Extreme poverty as viewed through a human rights lens

At the initiative of the Office for the Protection of the Citizen (OPC) and ATD Fourth World, representatives from civil society organizations and the news media participated in a seminar centered on the theme: ”Making Human Rights a Reality for People Living in Extreme Poverty.” It took place in Port-au-Prince, Haiti from 24 to 27 November 2015, thanks to the support of the International Organization of La Francophonie (OIF) and the Fondation Philantropia. The seminar used as its reference a Manual developed for putting into practice the Guiding Principles on Extreme Poverty and Human, adopted by the United Nations in 2012.

Putting into context the approach proposed by the Manual

The seminar alternated between plenary sessions and work in break-out groups that focused on such questions as “key principles for working with those who live in extreme poverty,” “the types of discrimination faced by those living in extreme poverty and their consequences,” and the ideas proposed in the Manual “to give those living in extreme poverty the means to claim their rights themselves.” Discussion of such topics was a new experience for most of the participants. One of the more important experiences was learning to appreciate the point of view of those who live in extreme poverty, and from there to find strategies for identifying and reaching out to those who are in the greatest difficulty, and to include them as active participants.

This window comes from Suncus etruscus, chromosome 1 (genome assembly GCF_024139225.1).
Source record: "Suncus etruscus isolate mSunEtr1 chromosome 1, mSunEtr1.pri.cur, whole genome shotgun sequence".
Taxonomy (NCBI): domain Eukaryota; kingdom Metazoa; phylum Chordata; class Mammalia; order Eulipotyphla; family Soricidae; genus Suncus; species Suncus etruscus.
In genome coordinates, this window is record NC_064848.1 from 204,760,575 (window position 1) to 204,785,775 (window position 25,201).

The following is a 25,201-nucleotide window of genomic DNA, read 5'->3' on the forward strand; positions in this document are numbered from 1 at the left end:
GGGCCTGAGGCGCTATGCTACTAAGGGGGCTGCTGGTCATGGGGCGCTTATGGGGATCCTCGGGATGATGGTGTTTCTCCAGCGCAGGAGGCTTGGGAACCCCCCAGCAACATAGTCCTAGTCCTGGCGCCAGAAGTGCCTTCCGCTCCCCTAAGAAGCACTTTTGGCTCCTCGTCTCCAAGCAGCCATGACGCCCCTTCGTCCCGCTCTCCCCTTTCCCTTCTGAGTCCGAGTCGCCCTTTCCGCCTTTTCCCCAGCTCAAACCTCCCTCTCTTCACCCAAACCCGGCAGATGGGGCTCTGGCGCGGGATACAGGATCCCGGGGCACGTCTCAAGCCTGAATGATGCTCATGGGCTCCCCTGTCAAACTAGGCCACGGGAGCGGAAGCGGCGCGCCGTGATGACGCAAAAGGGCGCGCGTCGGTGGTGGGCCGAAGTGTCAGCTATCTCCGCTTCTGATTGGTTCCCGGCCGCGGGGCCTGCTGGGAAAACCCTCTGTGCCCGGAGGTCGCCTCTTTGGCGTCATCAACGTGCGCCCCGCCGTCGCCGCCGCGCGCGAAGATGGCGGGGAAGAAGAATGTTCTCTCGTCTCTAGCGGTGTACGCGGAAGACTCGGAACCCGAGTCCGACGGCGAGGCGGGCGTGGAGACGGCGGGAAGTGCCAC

Participants in the seminar were invited to use specific examples taken from their own experience to answer questions like: “How does one create a relationship of confidence with those in extreme poverty who are affected by our actions?” “Are we putting them at risk by our actions? If so, what is acceptable? What are we putting in place to help limit those risks?” “How can we identify those who are extremely poor and who are usually hidden in society? What are typical problems in doing so, and how can these be overcome?”

The critical theme of free, active and enlightened participation of those living in great poverty was addressed the third day, as well as the principles of responsibility and accountability of government at the national level as well as through international mechanisms.

At the end of the seminar, the participants voiced this commitment: “Following this training seminar, we, the representatives of organizations from the print and broadcast news media, commit ourselves to the struggle to eliminate this scourge of extreme poverty that eats away at society. Many challenges such as illiteracy, cultural differences and stigmas, etc. await us, but through training and education we can help address these problems through social inclusion and by demanding that human rights be respected.”

A press conference echoed what came out of this seminar

On Friday, 27 November, a press conference took place in the presence of Dr. Ariel Henry, the Haitian Minister of Labor and Social Affairs, and numerous other officials. Two participants summarized the conclusions of the group, saying: